# How Letters Correspond to Numbers in Numerology

Following the philosophy of Pythagoras, cycles appear everywhere, including the method
by which you assign values to letters. In numerology, each letter of the alphabet is assigned a
numeric value from 1 to 9. For letters A through I, you number them based on where they fall
in the alphabet—A is 1, B is 2, and so forth. Once you get beyond I, you begin to add the digits
together to get a single number.

For example, with J, which is the tenth letter in the alphabet, you add 1 + 0, which gives you
a value of 1. Likewise, because K is the eleventh letter of the alphabet, you add 1 + 1 to get a
value of 2. Can you see the pattern here? This new pattern continues until you get to the letter S;
because S is the nineteenth letter of the alphabet, you still have a double digit when you add the
separate digits together (1 + 9 = 10). In cases like this, you have to add the separate digits again
to get the single digit—for S, it’s 1 + 0 = 1. The following table gives you the complete set of
values.

If you compare the Pythagorean table with the Chaldean table (see Chapter 1), you’ll be pleased
to see that while the Chaldean numbers don’t have a simple letter-number correspondence, the
Pythagorean numbers are very systematic. Beginning with A is 1, it’s as simple as counting to 9
repeatedly to obtain the other values.

- 1s like action and all that jazz (J, A, S).
- 2s are collectors and need a basket (B, K, T).
- 3s are communicators and use clues (C, L, U).
- 4s like rules and structure, like the Department of Motor Vehicles (D, M, V).
- 5s are curious and like things that are new (N, E, W).
- 6s like beauty and may look like a fox (F, O, X).
- 7s are discerning and can spot a gyp (G, P, Y).
- 8s are powerful and have high-quotient zeal (H, Q , Z).
- 9s are universal and interested in international relations (I, R)

### Adding Up the Numbers

Building on what you learned in the previous section, numerology involves calculating with
straightforward addition. Like you did when finding the value of each letter, you take the values
for each letter and add them up until you get a single digit.

For example, assume that you want to know the value of the phrase, “We, the people.” Here’s how
you find out:

1. Write down the letters and place the corresponding number values below them (see the
“Pythagorean Letter-to-Number Table” if you need a reference).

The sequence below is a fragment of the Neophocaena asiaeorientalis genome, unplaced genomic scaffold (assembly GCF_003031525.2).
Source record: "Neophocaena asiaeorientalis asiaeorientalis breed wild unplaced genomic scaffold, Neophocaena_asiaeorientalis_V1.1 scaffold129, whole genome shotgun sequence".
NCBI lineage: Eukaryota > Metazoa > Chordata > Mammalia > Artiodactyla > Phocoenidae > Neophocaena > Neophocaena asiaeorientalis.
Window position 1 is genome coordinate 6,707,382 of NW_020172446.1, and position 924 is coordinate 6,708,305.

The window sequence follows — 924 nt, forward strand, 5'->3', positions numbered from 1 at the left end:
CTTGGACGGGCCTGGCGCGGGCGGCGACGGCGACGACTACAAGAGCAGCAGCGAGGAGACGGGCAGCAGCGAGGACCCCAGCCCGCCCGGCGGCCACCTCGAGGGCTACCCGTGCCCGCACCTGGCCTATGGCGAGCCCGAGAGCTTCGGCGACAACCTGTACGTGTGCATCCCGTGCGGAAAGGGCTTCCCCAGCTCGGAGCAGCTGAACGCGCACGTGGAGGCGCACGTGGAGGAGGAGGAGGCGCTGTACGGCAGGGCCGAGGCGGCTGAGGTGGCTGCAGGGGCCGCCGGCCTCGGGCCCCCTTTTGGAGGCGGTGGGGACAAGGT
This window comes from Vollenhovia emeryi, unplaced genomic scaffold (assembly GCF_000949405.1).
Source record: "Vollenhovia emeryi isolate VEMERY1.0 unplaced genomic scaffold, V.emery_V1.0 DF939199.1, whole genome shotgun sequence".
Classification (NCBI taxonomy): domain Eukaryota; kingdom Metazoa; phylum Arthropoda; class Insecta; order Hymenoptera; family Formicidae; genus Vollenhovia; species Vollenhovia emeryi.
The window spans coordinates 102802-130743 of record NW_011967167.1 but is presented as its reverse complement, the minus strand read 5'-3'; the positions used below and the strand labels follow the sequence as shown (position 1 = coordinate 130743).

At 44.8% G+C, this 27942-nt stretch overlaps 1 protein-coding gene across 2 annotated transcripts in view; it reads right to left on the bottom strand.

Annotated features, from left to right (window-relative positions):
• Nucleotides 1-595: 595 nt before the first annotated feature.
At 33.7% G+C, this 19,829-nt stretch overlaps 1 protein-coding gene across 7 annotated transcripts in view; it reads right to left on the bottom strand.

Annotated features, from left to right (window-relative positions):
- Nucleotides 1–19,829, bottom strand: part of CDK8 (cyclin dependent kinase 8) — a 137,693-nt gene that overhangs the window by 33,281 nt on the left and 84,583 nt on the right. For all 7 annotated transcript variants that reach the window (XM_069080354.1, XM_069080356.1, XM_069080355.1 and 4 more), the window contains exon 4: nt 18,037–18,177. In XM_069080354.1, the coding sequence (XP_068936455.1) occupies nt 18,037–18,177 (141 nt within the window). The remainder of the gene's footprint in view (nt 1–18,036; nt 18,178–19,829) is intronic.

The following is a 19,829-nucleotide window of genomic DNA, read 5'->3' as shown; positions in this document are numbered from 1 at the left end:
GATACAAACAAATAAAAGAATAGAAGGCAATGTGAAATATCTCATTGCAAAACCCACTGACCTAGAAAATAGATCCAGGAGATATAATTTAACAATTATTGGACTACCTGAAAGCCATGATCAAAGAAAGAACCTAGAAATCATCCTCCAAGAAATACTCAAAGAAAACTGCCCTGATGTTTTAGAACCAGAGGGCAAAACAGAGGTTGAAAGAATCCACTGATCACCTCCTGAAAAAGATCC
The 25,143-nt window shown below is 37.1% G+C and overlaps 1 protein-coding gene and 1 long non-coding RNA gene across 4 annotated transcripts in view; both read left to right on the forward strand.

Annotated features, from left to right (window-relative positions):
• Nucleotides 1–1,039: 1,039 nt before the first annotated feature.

WE THE PEOPLE
55 285 756735

2. Add up the digits. For the letters in “We, the people,” the total should be 58.

5 + 5 + 2 + 8 + 5 + 7 + 5 + 6 + 7 + 3 + 5 = 58

3. Unless the total is a single-digit number, you need to add the digits in the total together
until you get a single digit. In this example, you add 5 + 8, which gives you a value of 13.

You then reduce to a single digit by adding 13 as 1 + 3, giving you 4.
5 + 8 = 13
1 + 3 = 4

If you were a computer program, you would just keep adding, getting a sum, and then adding the
digits in the result until you arrived at a single digit. Alternatively, you might arrive at the sum
and then just keep subtracting 9 from that sum until you achieve a single-digit result.

However, unlike computer programs, we’re human, and we do get bored and tired because we
can’t perform addition or subtraction at lightning speed. But one thing people can do is perceive
patterns, which allows us to make intermediate adjustments. One of the beauties of calculations
in this system and the behavior of our decimal (10-based) number system is that intermediate values of 9 can be discarded, as long as there is still something left to total. So you can cross out any
9s or numbers that add up to 9 without changing the result. It’s quick, easy, and still accurate.

Try it out. First, add a set of numbers the “traditional way,” using the steps you learned in the
previous section. For the numbers in this example, the total is 40. You then reduce to a single
digit by adding 4 + 0, which gives you 4.

9 4 5 8 1 3 6 4

9 + 4 + 5 + 8 + 1 + 3 + 6 + 4 = 40

4 + 0 = 4

Now try adding up the same numbers with the “casting out nines” method:

1. Find any nines and put a slash through them.
9 4 5 8 1 3 6 4
The 9 can be crossed out here

2. Look for groups of numbers that add to 9 and put a slash through those groups. Here’s
how you’d do this for the example set of numbers:
9 4 5 8 1 3 6 4
4 and 5 = 9, so put a line through both the 4 and the 5
8 and 1 = 9, so put a line through both the 8 and the 1
3 and 6 = 9, so put a line through both the 3 and the 6

3. Add up the remaining digits that don’t have a slash through them. For the example, notice that the only number without a slash through it is the 4. This gives you the
single-digit value, which you can see is the same answer you got when adding the traditional way

*Practice by writing down any series of single-digit numbers and first adding them the traditional way and then adding them using the preceding method. You should come up with the same answer no matter which way you do it. Amazing little trick, isn’t it?*